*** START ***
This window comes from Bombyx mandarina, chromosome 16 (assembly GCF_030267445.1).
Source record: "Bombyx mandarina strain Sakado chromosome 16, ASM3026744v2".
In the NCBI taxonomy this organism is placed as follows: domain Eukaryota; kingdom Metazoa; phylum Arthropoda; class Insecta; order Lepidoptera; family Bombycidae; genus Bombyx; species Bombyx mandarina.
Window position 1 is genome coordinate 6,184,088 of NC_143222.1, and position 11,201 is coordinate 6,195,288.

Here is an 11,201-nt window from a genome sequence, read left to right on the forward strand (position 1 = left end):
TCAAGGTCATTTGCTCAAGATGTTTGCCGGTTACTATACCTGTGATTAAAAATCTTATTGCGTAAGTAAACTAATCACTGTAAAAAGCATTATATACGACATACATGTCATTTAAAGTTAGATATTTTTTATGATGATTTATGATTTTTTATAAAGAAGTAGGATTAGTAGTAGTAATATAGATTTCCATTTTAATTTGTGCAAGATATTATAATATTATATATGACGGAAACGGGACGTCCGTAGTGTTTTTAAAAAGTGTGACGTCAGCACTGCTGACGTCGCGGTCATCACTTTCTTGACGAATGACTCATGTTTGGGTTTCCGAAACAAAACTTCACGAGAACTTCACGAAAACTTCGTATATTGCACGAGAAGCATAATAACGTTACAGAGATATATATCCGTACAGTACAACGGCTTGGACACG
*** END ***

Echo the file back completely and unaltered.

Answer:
This window comes from Bombyx mandarina, chromosome 16 (assembly GCF_030267445.1).
Source record: "Bombyx mandarina strain Sakado chromosome 16, ASM3026744v2".
In the NCBI taxonomy this organism is placed as follows: domain Eukaryota; kingdom Metazoa; phylum Arthropoda; class Insecta; order Lepidoptera; family Bombycidae; genus Bombyx; species Bombyx mandarina.
Window position 1 is genome coordinate 6,184,088 of NC_143222.1, and position 11,201 is coordinate 6,195,288.

Here is an 11,201-nt window from a genome sequence, read left to right on the forward strand (position 1 = left end):
TCAAGGTCATTTGCTCAAGATGTTTGCCGGTTACTATACCTGTGATTAAAAATCTTATTGCGTAAGTAAACTAATCACTGTAAAAAGCATTATATACGACATACATGTCATTTAAAGTTAGATATTTTTTATGATGATTTATGATTTTTTATAAAGAAGTAGGATTAGTAGTAGTAATATAGATTTCCATTTTAATTTGTGCAAGATATTATAATATTATATATGACGGAAACGGGACGTCCGTAGTGTTTTTAAAAAGTGTGACGTCAGCACTGCTGACGTCGCGGTCATCACTTTCTTGACGAATGACTCATGTTTGGGTTTCCGAAACAAAACTTCACGAGAACTTCACGAAAACTTCGTATATTGCACGAGAAGCATAATAACGTTACAGAGATATATATCCGTACAGTACAACGGCTTGGACACG